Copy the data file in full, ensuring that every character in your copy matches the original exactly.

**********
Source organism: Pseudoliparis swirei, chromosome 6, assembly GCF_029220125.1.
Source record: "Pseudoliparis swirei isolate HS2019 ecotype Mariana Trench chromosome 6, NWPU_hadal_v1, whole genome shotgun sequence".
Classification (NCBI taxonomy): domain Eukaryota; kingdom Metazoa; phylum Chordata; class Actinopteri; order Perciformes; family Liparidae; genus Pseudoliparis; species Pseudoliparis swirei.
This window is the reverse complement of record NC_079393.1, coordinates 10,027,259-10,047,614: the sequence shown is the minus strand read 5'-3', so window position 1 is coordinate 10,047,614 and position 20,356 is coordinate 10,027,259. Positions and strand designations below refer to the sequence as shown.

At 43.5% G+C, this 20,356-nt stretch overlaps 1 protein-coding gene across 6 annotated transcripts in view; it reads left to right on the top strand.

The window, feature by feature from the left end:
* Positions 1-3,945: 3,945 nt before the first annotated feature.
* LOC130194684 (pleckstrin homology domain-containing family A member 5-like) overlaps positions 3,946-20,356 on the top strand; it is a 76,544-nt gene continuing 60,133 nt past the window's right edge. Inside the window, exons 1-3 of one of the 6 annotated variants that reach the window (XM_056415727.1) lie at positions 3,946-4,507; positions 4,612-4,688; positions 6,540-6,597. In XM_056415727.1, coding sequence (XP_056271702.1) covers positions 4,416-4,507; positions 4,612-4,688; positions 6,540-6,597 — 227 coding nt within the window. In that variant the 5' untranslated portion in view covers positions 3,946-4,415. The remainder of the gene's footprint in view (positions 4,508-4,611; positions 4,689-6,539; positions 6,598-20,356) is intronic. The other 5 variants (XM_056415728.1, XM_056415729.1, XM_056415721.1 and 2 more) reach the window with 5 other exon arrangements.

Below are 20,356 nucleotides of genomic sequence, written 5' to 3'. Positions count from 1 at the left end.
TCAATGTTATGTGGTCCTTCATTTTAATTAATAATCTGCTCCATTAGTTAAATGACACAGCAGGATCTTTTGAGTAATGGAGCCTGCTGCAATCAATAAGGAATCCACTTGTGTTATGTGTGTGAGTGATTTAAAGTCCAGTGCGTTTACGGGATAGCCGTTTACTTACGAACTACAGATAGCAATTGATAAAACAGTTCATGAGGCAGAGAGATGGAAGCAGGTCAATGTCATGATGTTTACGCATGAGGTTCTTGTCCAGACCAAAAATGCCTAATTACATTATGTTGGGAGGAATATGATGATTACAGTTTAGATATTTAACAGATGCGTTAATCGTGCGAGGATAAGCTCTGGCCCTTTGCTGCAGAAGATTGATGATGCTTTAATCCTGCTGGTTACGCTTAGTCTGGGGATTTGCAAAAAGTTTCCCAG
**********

Source organism: Pseudoliparis swirei, chromosome 6, assembly GCF_029220125.1.
Source record: "Pseudoliparis swirei isolate HS2019 ecotype Mariana Trench chromosome 6, NWPU_hadal_v1, whole genome shotgun sequence".
Classification (NCBI taxonomy): domain Eukaryota; kingdom Metazoa; phylum Chordata; class Actinopteri; order Perciformes; family Liparidae; genus Pseudoliparis; species Pseudoliparis swirei.
This window is the reverse complement of record NC_079393.1, coordinates 10,027,259-10,047,614: the sequence shown is the minus strand read 5'-3', so window position 1 is coordinate 10,047,614 and position 20,356 is coordinate 10,027,259. Positions and strand designations below refer to the sequence as shown.

At 43.5% G+C, this 20,356-nt stretch overlaps 1 protein-coding gene across 6 annotated transcripts in view; it reads left to right on the top strand.

The window, feature by feature from the left end:
* Positions 1-3,945: 3,945 nt before the first annotated feature.
* LOC130194684 (pleckstrin homology domain-containing family A member 5-like) overlaps positions 3,946-20,356 on the top strand; it is a 76,544-nt gene continuing 60,133 nt past the window's right edge. Inside the window, exons 1-3 of one of the 6 annotated variants that reach the window (XM_056415727.1) lie at positions 3,946-4,507; positions 4,612-4,688; positions 6,540-6,597. In XM_056415727.1, coding sequence (XP_056271702.1) covers positions 4,416-4,507; positions 4,612-4,688; positions 6,540-6,597 — 227 coding nt within the window. In that variant the 5' untranslated portion in view covers positions 3,946-4,415. The remainder of the gene's footprint in view (positions 4,508-4,611; positions 4,689-6,539; positions 6,598-20,356) is intronic. The other 5 variants (XM_056415728.1, XM_056415729.1, XM_056415721.1 and 2 more) reach the window with 5 other exon arrangements.

Below are 20,356 nucleotides of genomic sequence, written 5' to 3'. Positions count from 1 at the left end.
TCAATGTTATGTGGTCCTTCATTTTAATTAATAATCTGCTCCATTAGTTAAATGACACAGCAGGATCTTTTGAGTAATGGAGCCTGCTGCAATCAATAAGGAATCCACTTGTGTTATGTGTGTGAGTGATTTAAAGTCCAGTGCGTTTACGGGATAGCCGTTTACTTACGAACTACAGATAGCAATTGATAAAACAGTTCATGAGGCAGAGAGATGGAAGCAGGTCAATGTCATGATGTTTACGCATGAGGTTCTTGTCCAGACCAAAAATGCCTAATTACATTATGTTGGGAGGAATATGATGATTACAGTTTAGATATTTAACAGATGCGTTAATCGTGCGAGGATAAGCTCTGGCCCTTTGCTGCAGAAGATTGATGATGCTTTAATCCTGCTGGTTACGCTTAGTCTGGGGATTTGCAAAAAGTTTCCCAG